What is not talked about is what it is like for the son.

But really, who gives a damn. He’s a monster. He pulls knives on his own mother. Who in their right mind would do that? Or even their left mind?

It’s not about the function of the brain at this point. I encourage and personally challenge each and every one of you reading this right now to consider this: this is about the people born into these brains, these systems of electrical systems somehow jury-rigged in a practical joke of evolution, God, or Mother Nature to operate differently. These are the people who have to regularly go through the process of thinking either streamlined fifty steps ahead of average or permanently mired in a Rube-Goldberg contraption, forever delayed to get to the point due to it’s own flawed design, full of redundancies and detours.

This is what we deal with.

Yes, we. I .

I want to humanize this for you. I am fortunate to be a fully functioning human being who happens to also have significant troubles with ADD, Anxiety and Depression. In my definition of significant, I mean it impacts how I live my life; how I study, how I date, how I love, how I (don’t) interact with my parents, how I earn money to live, how I perform mundane household tasks, how I create relationships and how I can empathize with the world around me. And while this is a fairly “common” mental illness, people still do no talk about it.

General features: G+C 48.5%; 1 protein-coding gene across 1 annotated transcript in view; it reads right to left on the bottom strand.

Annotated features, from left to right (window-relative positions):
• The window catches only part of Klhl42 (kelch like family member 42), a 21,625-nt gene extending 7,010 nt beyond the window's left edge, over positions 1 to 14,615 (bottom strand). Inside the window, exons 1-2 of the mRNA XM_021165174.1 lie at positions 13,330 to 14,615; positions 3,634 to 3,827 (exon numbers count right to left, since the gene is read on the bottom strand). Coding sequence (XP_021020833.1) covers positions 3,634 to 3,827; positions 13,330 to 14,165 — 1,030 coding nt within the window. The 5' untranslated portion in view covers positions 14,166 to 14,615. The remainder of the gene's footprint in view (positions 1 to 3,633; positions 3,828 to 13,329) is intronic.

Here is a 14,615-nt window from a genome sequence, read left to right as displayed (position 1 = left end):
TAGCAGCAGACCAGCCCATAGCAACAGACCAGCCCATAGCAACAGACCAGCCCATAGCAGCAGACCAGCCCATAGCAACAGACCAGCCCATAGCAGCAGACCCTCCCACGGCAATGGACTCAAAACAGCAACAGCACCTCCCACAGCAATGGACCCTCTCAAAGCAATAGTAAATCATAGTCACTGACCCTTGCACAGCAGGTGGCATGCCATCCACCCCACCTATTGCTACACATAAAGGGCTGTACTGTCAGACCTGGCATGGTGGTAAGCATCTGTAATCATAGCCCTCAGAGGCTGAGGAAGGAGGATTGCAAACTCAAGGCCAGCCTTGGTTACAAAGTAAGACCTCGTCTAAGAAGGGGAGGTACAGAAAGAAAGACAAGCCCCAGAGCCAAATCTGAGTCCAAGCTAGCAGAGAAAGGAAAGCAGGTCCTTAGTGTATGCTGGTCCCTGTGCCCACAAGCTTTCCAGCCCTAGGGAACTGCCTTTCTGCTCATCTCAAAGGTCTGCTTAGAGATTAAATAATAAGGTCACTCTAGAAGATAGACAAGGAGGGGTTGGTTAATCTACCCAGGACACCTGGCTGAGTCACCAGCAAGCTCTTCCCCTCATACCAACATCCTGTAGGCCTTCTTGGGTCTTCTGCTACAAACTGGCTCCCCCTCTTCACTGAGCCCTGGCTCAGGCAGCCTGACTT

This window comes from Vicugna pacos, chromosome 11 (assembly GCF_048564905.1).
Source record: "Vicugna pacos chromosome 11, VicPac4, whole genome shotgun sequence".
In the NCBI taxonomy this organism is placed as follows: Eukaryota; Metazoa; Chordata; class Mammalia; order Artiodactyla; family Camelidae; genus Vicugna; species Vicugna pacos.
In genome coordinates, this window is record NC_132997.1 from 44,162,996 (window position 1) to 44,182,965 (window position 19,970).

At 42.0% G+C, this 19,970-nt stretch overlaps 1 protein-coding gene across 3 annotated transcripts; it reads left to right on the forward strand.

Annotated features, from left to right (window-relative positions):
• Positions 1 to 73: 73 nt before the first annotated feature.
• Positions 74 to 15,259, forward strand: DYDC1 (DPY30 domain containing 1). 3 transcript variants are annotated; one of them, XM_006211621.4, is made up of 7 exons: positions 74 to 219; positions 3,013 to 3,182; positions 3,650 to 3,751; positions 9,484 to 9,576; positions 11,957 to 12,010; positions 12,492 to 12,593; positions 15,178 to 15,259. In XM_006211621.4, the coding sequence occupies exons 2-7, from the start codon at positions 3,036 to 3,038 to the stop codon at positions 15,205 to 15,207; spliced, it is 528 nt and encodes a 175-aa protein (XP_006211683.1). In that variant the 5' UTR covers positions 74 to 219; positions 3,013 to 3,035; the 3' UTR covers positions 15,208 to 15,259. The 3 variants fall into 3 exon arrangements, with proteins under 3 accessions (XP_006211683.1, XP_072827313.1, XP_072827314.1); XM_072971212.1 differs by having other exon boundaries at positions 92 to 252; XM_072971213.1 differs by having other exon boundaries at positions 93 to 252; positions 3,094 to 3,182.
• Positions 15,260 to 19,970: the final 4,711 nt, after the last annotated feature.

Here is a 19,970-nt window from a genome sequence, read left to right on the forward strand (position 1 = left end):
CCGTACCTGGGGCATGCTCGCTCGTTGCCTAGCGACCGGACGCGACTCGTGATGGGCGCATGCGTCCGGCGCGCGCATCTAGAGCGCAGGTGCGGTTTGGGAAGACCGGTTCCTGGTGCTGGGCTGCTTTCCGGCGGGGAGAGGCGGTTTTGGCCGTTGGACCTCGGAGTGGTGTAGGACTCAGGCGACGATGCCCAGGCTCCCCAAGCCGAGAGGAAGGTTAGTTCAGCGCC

And I am blessed enough to have the personality, character, passion and drive to be successful BECAUSE of this. Yes, because. Not in spite of. Not with my difficulties. Because.  Unless you’re Harvey Dent, every coin has two different sides, and each of these things come with a blessing. But it’s often at the cost of the way I interact with the people around me, and sometimes the cost is unbearably high.

We can look at abnormal psychology through two different lenses: the one that views it as entirely caused by what we are made of – our genetic code. The other is by proxy from the environment that created it.